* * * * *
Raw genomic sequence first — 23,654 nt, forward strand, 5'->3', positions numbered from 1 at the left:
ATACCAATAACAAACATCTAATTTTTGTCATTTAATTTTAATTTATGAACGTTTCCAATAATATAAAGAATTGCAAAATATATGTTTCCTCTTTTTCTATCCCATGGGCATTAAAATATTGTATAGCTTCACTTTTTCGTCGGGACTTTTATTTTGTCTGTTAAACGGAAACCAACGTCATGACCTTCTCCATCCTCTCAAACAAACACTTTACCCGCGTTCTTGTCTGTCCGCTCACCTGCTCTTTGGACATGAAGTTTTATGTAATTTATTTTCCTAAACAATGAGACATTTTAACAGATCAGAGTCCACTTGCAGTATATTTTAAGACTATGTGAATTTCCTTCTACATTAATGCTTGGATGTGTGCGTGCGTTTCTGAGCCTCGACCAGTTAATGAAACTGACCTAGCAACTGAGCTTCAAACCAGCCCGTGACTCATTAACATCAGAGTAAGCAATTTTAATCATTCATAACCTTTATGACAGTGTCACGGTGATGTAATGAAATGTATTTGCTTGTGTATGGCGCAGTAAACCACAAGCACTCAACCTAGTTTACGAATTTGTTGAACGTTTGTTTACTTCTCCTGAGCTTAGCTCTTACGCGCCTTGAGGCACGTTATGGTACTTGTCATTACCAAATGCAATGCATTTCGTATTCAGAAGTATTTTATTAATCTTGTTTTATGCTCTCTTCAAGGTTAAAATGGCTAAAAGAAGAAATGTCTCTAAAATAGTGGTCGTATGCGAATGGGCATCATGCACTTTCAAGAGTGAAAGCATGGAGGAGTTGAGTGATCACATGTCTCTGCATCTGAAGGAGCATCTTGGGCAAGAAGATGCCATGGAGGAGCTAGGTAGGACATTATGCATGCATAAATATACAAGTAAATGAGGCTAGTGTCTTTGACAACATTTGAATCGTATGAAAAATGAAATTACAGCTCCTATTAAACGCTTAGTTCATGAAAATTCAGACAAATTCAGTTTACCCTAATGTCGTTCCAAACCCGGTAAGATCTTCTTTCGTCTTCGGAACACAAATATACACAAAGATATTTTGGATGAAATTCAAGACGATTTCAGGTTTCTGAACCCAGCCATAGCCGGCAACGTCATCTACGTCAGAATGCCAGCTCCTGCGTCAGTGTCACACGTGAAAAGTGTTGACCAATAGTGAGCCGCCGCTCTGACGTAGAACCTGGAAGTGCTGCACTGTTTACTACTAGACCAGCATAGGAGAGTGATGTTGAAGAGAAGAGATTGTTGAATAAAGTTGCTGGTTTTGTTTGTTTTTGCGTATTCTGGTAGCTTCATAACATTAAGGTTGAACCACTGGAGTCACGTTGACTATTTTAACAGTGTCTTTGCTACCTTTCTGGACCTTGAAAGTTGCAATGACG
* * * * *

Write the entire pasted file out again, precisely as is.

Raw genomic sequence first — 23,654 nt, forward strand, 5'->3', positions numbered from 1 at the left:
ATACCAATAACAAACATCTAATTTTTGTCATTTAATTTTAATTTATGAACGTTTCCAATAATATAAAGAATTGCAAAATATATGTTTCCTCTTTTTCTATCCCATGGGCATTAAAATATTGTATAGCTTCACTTTTTCGTCGGGACTTTTATTTTGTCTGTTAAACGGAAACCAACGTCATGACCTTCTCCATCCTCTCAAACAAACACTTTACCCGCGTTCTTGTCTGTCCGCTCACCTGCTCTTTGGACATGAAGTTTTATGTAATTTATTTTCCTAAACAATGAGACATTTTAACAGATCAGAGTCCACTTGCAGTATATTTTAAGACTATGTGAATTTCCTTCTACATTAATGCTTGGATGTGTGCGTGCGTTTCTGAGCCTCGACCAGTTAATGAAACTGACCTAGCAACTGAGCTTCAAACCAGCCCGTGACTCATTAACATCAGAGTAAGCAATTTTAATCATTCATAACCTTTATGACAGTGTCACGGTGATGTAATGAAATGTATTTGCTTGTGTATGGCGCAGTAAACCACAAGCACTCAACCTAGTTTACGAATTTGTTGAACGTTTGTTTACTTCTCCTGAGCTTAGCTCTTACGCGCCTTGAGGCACGTTATGGTACTTGTCATTACCAAATGCAATGCATTTCGTATTCAGAAGTATTTTATTAATCTTGTTTTATGCTCTCTTCAAGGTTAAAATGGCTAAAAGAAGAAATGTCTCTAAAATAGTGGTCGTATGCGAATGGGCATCATGCACTTTCAAGAGTGAAAGCATGGAGGAGTTGAGTGATCACATGTCTCTGCATCTGAAGGAGCATCTTGGGCAAGAAGATGCCATGGAGGAGCTAGGTAGGACATTATGCATGCATAAATATACAAGTAAATGAGGCTAGTGTCTTTGACAACATTTGAATCGTATGAAAAATGAAATTACAGCTCCTATTAAACGCTTAGTTCATGAAAATTCAGACAAATTCAGTTTACCCTAATGTCGTTCCAAACCCGGTAAGATCTTCTTTCGTCTTCGGAACACAAATATACACAAAGATATTTTGGATGAAATTCAAGACGATTTCAGGTTTCTGAACCCAGCCATAGCCGGCAACGTCATCTACGTCAGAATGCCAGCTCCTGCGTCAGTGTCACACGTGAAAAGTGTTGACCAATAGTGAGCCGCCGCTCTGACGTAGAACCTGGAAGTGCTGCACTGTTTACTACTAGACCAGCATAGGAGAGTGATGTTGAAGAGAAGAGATTGTTGAATAAAGTTGCTGGTTTTGTTTGTTTTTGCGTATTCTGGTAGCTTCATAACATTAAGGTTGAACCACTGGAGTCACGTTGACTATTTTAACAGTGTCTTTGCTACCTTTCTGGACCTTGAAAGTTGCAATGACG